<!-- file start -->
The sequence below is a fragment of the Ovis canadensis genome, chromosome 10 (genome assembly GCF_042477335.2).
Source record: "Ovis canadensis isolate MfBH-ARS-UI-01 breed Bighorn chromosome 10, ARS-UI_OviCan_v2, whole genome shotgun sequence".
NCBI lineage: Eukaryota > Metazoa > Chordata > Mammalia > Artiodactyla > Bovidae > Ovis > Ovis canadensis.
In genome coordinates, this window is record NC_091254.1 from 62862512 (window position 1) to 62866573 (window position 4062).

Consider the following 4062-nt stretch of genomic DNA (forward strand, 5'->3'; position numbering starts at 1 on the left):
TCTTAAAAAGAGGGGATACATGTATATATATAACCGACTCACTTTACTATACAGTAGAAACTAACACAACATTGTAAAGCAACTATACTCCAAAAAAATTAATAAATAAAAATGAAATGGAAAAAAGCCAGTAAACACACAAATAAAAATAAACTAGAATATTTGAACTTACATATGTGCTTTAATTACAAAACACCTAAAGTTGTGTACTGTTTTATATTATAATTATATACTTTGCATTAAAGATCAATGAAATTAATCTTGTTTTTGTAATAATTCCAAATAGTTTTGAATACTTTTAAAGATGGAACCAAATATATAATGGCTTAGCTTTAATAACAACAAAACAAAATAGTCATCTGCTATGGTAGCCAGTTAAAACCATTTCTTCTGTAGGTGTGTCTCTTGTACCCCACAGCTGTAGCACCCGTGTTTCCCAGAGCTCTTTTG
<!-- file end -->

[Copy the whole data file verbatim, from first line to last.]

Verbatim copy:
The sequence below is a fragment of the Ovis canadensis genome, chromosome 10 (genome assembly GCF_042477335.2).
Source record: "Ovis canadensis isolate MfBH-ARS-UI-01 breed Bighorn chromosome 10, ARS-UI_OviCan_v2, whole genome shotgun sequence".
NCBI lineage: Eukaryota > Metazoa > Chordata > Mammalia > Artiodactyla > Bovidae > Ovis > Ovis canadensis.
In genome coordinates, this window is record NC_091254.1 from 62862512 (window position 1) to 62866573 (window position 4062).

Consider the following 4062-nt stretch of genomic DNA (forward strand, 5'->3'; position numbering starts at 1 on the left):
TCTTAAAAAGAGGGGATACATGTATATATATAACCGACTCACTTTACTATACAGTAGAAACTAACACAACATTGTAAAGCAACTATACTCCAAAAAAATTAATAAATAAAAATGAAATGGAAAAAAGCCAGTAAACACACAAATAAAAATAAACTAGAATATTTGAACTTACATATGTGCTTTAATTACAAAACACCTAAAGTTGTGTACTGTTTTATATTATAATTATATACTTTGCATTAAAGATCAATGAAATTAATCTTGTTTTTGTAATAATTCCAAATAGTTTTGAATACTTTTAAAGATGGAACCAAATATATAATGGCTTAGCTTTAATAACAACAAAACAAAATAGTCATCTGCTATGGTAGCCAGTTAAAACCATTTCTTCTGTAGGTGTGTCTCTTGTACCCCACAGCTGTAGCACCCGTGTTTCCCAGAGCTCTTTTG